Dakota Fanning Grows Up in 'Very Good Girls' — A Distinctly Teenaged Coming of Age Story

Growing up in the public eye has got to be awkward. I mean, if only from the sheer number of tabloid pages devoted to child stars' maladjustment, it's clear that being famous while adolescent isn't so much a picnic as it is a micromanaged, hopelessly exposed hellscape. Of course, as most of us can attest, it’s also pretty awkward just growing up at all — wading blindly through those years when decisions first feel like your own and every social foible might as well have been broadcast on an international Jumbotron. Fittingly, it's smack in the middle of this Venn diagram that we find Dakota Fanning in her latest film, Very Good Girls , released On Demand on June 24 and in theaters on July 25. On the one hand, she's in the process of moving on from her Precocious Child Actor phase (see: I Am Sam, Uptown Girls) — while in doing so, she's portraying a teenager trapped in the purgatory that is the Summer Before College, on the threshold of independence with one foot still squarely in her childhood bedroom.

Fanning plays Lily, a Yale-bound titular "good girl," who weathers familial strife and a crappy summer job with the help of her best friend Gerry (Elizabeth Olsen). But when the two make a pact to lose their virginities before they split for school — and both develop crushes on a hunky ice cream vendor-cum-artist (Boyd Holbrook) — things, as they're wont to do, get complicated.

Especially given Fanning's trajectory, it's tempting to write this film off as her version of Britney Spears' "Oops! I Did It Again" red vinyl bodysuit — the traditional "hear me roar" career move that whisks so many young stars from virginal Mickey Mouse-mongering to scantily clad "adulthood" in one fell swoop. And still, while the trailer for Very Good Girls seems to suggest as much — Clothes, shucked! Sex, had! Petticoats, rustled! — the film ends up presenting a refreshingly nuanced portrait of the space between age and maturity.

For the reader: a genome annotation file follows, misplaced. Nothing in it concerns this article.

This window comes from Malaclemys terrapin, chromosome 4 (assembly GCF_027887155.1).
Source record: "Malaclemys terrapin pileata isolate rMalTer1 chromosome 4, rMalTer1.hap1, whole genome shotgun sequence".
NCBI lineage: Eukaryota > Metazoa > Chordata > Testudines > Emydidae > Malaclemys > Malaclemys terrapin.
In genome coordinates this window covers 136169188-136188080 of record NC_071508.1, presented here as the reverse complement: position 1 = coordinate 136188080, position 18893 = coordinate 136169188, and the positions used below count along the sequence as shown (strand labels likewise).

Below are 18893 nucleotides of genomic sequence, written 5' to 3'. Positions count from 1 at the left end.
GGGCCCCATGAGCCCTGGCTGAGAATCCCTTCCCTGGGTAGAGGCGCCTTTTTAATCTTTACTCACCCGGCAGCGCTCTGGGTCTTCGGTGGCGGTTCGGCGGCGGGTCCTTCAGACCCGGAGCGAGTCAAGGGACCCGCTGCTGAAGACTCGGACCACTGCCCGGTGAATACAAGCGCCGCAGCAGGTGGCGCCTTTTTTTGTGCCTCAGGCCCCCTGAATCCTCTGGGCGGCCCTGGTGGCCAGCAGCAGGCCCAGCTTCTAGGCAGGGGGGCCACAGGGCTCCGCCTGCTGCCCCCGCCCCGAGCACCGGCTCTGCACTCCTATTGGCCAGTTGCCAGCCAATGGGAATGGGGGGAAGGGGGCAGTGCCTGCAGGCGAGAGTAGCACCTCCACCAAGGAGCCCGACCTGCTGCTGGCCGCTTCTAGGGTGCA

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From the stilted non-conversations of a first romance to the shoe-removal pauses that stall moments of passion, Very Good Girls revels in all the gawky humanity that slicker films tend to leave in the margins. Even the camerawork feels improvised: often handheld, bobbing and weaving through scenes only to settle on perfectly picturesque framing.

Of course, much like the growing-up it chronicles, the film isn't without its stray stumbles — some questionable pacing, dribbles of schmaltz. Still, according to writer-director Naomi Foner, Very Good Girls was meant to be the kind of movie she wished had been around when she was that age, populated with female protagonists who feel real. And these girls certainly do, if nothing else; the film's eye-roll moments are mainly those that make you cringe all-too-knowingly at your teenaged self — how you totally would have swooned if your paramour wheatpasted your picture all over the Lower East Side or asked you to read Sylvia Plath out loud, how you longed to converse in profundities that might as well be Conor Oberst lyrics.

Though the film features a number of noteworthy players — Ellen Barkin, Demi Moore, Peter Sarsgaard, Richard Dreyfuss, Clark Gregg — it's ultimately Fanning who steals the show, her portrayal of tenuous confidence jiving just right with the film's sweetly unflinching look at teenagedom. Call it a breakout performance, then — from simply precocious to genuinely, messily grown.

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